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A burrito is a Mexican and Tex-Mex meal that originated in California cuisine and consists of a flour tortilla wrapped around various contents in a sealed cylindrical shape. To soften the tortilla, make it more malleable, and let it to stick to itself when wrapped, it is occasionally briefly toasted or steamed. Burritos are commonly eaten by hand since the contents are kept together by the tight covering. Burritos can also be served “wet,” meaning that they are slathered in a savory and spicy sauce and eaten with a fork and knife.
Burritos are often filled with a savory filling, such as chicken, beef, or pig, and a variety of additional ingredients such as rice, cooked beans (either whole or refried), lettuce and tomatoes, cheese, and condiments such as salsa, pico de gallo, guacamole, or crema.
Burritos are sometimes compared to other, similar cuisines such as tacos, which are made by folding a tiny hand-sized tortilla in half over the contents rather than wrapping and sealing them, or enchiladas, which are made using maize masa tortillas and served with a fork and knife.
Before the invention of the contemporary burrito, the Maya culture of Mexico employed corn tortillas to wrap dishes with chili peppers, tomatoes, mushrooms, squash, and avocados as early as 1500 B.C. Historically, the Pueblo peoples of the Southwest of the United States fashioned tortillas filled with beans and meat sauce and cooked in a similar manner to the contemporary burrito. However, rather than the current burrito, these preparations might be credited with giving birth to the simpler taco.
The contemporary burrito’s precise origin is unknown. The burrito or taco was identified as a regional item from the Mexican state of Guanajuato and defined as “Tortilla arrollada, con carne u otra cosa dentro, que en Yucatán llaman coçito, y en Cuernavaca y en Mexico, taco” (A rolled tortilla with meat or other ingredients inside, called “coçito” in Yucatán and Some believe it began with the vaqueros, or cowboys, of northern Mexico in the nineteenth century.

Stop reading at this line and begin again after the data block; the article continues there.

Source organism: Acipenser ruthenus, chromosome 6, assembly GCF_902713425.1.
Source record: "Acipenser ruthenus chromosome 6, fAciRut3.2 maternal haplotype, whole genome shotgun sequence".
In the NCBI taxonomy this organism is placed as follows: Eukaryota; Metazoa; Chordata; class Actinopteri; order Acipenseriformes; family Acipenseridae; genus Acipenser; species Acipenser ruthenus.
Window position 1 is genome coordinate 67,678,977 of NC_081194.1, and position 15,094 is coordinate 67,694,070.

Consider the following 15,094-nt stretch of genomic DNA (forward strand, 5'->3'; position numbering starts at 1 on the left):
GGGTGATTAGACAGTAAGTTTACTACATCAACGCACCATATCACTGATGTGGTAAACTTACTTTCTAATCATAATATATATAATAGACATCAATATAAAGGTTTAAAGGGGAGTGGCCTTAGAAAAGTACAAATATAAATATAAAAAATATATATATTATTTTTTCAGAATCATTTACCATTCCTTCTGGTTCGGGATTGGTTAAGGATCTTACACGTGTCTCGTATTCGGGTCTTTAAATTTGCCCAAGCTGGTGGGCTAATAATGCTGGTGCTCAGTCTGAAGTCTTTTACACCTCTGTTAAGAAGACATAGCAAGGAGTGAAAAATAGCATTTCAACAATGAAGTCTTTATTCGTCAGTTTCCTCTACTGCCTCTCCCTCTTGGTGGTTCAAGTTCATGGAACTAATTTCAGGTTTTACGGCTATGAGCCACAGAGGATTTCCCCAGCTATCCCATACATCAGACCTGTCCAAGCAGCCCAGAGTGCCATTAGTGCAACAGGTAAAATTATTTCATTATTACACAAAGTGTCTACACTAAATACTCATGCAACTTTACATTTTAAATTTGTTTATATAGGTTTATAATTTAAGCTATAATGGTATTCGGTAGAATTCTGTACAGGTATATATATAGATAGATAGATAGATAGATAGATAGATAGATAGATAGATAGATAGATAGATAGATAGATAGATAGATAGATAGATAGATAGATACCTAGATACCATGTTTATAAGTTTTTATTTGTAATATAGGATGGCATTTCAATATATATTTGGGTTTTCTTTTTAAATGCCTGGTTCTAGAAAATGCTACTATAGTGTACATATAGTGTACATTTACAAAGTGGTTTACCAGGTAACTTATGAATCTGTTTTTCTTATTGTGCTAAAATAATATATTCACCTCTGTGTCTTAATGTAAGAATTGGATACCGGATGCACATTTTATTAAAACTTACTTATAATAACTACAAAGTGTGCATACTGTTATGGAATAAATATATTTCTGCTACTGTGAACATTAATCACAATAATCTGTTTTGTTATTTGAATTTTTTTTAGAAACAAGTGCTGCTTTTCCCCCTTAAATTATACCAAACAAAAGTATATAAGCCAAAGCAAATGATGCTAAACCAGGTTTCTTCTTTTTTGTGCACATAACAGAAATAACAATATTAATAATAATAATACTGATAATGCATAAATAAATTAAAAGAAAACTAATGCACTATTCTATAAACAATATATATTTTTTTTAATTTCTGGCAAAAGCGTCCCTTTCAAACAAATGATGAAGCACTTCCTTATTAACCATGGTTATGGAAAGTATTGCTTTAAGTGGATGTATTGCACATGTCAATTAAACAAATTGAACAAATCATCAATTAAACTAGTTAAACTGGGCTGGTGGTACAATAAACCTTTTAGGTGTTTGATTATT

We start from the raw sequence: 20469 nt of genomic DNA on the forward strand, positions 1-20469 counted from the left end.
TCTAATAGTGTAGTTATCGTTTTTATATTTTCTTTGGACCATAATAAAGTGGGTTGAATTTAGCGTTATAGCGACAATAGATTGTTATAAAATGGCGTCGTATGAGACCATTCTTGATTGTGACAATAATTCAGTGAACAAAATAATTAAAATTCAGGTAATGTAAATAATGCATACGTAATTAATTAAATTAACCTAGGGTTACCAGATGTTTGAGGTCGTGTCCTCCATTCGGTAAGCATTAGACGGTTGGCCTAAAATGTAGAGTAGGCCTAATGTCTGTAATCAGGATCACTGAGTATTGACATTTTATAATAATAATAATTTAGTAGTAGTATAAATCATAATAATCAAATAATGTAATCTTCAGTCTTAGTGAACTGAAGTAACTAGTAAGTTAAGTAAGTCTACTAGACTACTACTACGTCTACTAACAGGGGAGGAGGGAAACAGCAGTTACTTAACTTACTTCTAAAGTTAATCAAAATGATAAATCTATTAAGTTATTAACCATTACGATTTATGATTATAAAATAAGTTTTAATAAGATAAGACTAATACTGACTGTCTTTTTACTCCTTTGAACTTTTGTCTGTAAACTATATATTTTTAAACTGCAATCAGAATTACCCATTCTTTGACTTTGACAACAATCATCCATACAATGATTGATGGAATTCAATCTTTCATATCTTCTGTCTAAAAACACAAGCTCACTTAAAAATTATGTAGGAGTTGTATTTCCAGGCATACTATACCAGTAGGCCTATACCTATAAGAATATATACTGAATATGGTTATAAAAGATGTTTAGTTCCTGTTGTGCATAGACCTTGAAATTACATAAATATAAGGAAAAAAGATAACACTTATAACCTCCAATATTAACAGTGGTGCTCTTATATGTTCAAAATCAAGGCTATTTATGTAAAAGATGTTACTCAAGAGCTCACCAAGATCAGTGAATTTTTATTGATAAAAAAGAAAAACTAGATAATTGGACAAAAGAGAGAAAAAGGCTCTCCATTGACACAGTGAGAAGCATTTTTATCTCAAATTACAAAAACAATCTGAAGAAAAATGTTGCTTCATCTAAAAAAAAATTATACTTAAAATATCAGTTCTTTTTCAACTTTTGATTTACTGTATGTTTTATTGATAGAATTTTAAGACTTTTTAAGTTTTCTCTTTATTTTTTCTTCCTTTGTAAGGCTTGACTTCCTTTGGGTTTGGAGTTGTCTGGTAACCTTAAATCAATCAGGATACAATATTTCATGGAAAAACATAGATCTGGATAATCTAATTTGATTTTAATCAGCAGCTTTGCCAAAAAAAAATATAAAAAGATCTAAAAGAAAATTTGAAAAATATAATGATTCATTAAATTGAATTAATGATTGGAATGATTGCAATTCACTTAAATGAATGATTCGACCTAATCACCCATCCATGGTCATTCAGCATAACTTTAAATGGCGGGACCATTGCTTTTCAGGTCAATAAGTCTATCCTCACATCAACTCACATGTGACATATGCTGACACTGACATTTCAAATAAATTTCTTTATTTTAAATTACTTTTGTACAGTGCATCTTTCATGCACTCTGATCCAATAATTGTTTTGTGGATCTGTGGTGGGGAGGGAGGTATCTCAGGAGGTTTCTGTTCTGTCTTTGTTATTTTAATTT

The story of a guy called Juan Méndez, who served tacos from a street stand in Ciudad Juárez’s Bella Vista area during the Mexican Revolution (1910″1921), while transporting himself and his food on a donkey, is a popular folk tale. Méndez covered the dish in giant handmade flour tortillas underneath a tiny tablecloth to keep it warm. The word “burrito” was subsequently adopted as the name for these huge tacos as the “meal of the burrito” (i.e., “food of the little donkey”) gained in popularity.
Another myth talks of a street food seller in Ciudad Juárez in the 1940s who invented the tortilla-wrapped dish to sell to disadvantaged youngsters in a state-run middle school. Because burro is a slang word for a dunce or dullard, the seller would refer to the youngsters as his “burritos.” The slightly disparaging, yet adorable moniker for the youngsters was eventually translated to the meals they ate.
Alejandro Borquez founded the Sonora Cafe in Los Angeles in 1923, which eventually became known as El Cholo Spanish Cafe. Burritos originally debuted on American restaurant menus in the 1930s at Los Angeles’ El Cholo Spanish Cafe. Burritos were first referenced in the American media in 1934, when they appeared in historian Erna Fergusson’s Mexican Cookbook, a compendium of regional foods from New Mexico. A frozen burrito was invented in Southern California in 1956.: 192